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Indonesia to move capital due to overpopulation, excess floods in Jakarta


ANI Asia
Indonesia is planning to move its capital away from Jakarta, the country's planning ministry said on Monday.
Incumbent President Joko Widodo's government plans to establish a new centre of government to ensure more equitable development of the country amid environmental concerns and overcrowding issues, The Jakarta Post reported.
Indonesia's National Development Planning Agency, also known as Bappenas, presented its initial study on the relocation plan during a Cabinet meeting led by Widodo earlier today, where the top executives discussed alternatives to establish a new political hub somewhere else on the South Asian archipelago.
"The President has decided in the meeting to move the capital outside Java," Bambang Brodjonegoro, Bappenas' head, was quoted as saying in a press conference after the meeting on Monday.
Bappenas presented three alternatives.
The first was to keep Jakarta as the capital but establish a government district centred around the Presidential Palace and the National Monument to improve efficiency, while the second option was to establish a new capital located 50 to 70 kilometres outside of Jakarta.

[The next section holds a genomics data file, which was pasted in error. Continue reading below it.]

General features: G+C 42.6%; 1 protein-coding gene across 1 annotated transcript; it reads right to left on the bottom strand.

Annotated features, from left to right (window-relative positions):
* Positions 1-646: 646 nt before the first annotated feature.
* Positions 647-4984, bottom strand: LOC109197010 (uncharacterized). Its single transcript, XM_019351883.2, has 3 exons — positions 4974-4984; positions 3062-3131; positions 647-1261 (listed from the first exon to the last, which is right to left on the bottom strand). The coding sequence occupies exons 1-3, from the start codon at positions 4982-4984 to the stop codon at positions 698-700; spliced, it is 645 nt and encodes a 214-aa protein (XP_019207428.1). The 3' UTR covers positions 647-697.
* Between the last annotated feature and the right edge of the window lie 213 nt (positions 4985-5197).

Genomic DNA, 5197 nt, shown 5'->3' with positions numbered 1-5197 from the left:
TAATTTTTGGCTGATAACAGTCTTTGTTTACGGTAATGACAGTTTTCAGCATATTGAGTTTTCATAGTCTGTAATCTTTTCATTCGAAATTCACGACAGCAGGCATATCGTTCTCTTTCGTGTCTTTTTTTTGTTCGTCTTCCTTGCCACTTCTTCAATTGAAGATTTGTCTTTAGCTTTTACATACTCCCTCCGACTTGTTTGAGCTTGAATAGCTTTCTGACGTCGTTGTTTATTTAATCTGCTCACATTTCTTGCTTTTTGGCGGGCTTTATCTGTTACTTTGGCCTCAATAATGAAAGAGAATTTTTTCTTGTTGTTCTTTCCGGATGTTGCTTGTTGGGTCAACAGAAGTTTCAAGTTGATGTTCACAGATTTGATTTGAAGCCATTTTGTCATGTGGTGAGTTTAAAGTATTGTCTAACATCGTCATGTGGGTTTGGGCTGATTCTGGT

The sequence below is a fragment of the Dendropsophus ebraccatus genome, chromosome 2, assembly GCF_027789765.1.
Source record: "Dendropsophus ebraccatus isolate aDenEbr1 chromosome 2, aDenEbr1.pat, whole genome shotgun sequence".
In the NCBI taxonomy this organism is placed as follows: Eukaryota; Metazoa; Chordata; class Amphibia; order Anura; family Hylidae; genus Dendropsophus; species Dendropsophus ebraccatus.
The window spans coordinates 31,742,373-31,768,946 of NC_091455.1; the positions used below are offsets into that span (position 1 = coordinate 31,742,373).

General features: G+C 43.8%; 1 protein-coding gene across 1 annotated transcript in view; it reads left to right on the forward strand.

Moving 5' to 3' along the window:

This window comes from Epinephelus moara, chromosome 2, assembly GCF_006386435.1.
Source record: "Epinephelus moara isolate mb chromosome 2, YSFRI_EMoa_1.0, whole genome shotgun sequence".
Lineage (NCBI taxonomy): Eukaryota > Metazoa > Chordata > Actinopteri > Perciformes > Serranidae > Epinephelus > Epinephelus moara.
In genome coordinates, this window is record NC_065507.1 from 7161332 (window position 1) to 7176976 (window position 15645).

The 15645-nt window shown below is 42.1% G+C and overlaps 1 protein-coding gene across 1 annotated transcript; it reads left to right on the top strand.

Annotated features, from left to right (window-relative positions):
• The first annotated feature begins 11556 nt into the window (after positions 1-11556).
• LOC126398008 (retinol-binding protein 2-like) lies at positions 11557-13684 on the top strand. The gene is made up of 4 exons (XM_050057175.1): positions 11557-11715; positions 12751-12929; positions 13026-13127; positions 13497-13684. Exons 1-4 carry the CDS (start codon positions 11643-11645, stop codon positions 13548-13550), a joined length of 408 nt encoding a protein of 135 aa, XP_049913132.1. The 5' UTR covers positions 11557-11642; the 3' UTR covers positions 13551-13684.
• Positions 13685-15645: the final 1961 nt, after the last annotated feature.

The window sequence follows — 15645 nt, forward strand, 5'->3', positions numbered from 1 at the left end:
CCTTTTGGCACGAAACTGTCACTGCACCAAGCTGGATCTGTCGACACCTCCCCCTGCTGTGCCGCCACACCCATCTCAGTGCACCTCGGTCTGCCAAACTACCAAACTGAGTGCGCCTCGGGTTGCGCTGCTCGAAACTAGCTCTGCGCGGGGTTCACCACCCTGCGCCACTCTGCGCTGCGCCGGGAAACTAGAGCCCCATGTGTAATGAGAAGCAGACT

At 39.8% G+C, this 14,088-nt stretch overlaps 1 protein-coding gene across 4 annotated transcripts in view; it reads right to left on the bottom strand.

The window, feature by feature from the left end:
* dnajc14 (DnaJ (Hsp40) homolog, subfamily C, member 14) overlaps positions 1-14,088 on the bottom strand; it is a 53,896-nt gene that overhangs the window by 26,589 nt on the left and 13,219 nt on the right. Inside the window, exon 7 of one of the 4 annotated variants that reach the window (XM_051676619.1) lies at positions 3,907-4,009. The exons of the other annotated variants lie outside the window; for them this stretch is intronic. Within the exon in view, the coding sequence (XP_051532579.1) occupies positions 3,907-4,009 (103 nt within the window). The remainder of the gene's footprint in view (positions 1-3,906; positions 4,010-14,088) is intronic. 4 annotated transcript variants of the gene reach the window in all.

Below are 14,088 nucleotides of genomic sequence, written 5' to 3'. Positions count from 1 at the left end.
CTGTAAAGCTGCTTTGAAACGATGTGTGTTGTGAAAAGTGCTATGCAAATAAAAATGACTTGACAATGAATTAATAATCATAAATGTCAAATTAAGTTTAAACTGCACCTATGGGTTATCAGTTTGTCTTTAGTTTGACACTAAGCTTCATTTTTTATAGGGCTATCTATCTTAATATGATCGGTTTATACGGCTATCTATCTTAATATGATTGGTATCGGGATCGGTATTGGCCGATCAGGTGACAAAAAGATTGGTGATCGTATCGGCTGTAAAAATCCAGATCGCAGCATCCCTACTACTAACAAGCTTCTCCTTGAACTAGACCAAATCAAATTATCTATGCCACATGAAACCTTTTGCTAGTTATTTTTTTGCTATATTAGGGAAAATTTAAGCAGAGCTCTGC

However, Bambang said neither of the two options would address the issue of overpopulation in Jakarta, which is home to 57 per cent of the roughly 260 million people of the current capital.
Therefore, Widodo presented for a third option, whereby the capital status would be conferred upon a city outside Java, preferably located in the centre of Indonesia, in order to represent fairness and to speed up development throughout eastern Indonesia.
"We want to have a capital that represents the nation's identity and improves the efficiency of the central government and establish a smart, green and beautiful city," Bambang said.
"The capital relocation must serve the strategic vision of our long-term development agenda," he added.
The new location is not yet known, however, the Widodo-led government aims to form a centre of government similar to Washington D.C. in a new city, leaving Jakarta as the business, trade and financial hub, similar to New York in the United States.
The World Bank, in one of its reports cited by the Russian Times, noted that half of flood-prone Jakarta is below sea level and it continues to sink at an alarming rate. The capital could probably be 40 to 60 centimetres lower in 2025 than it was in 2008. In that case, such sinkage would allow the sea to enter as far as the Presidential Palace, which is located some five kilometres inland.

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First Published: Apr 30 2019 | 1:53 AM IST

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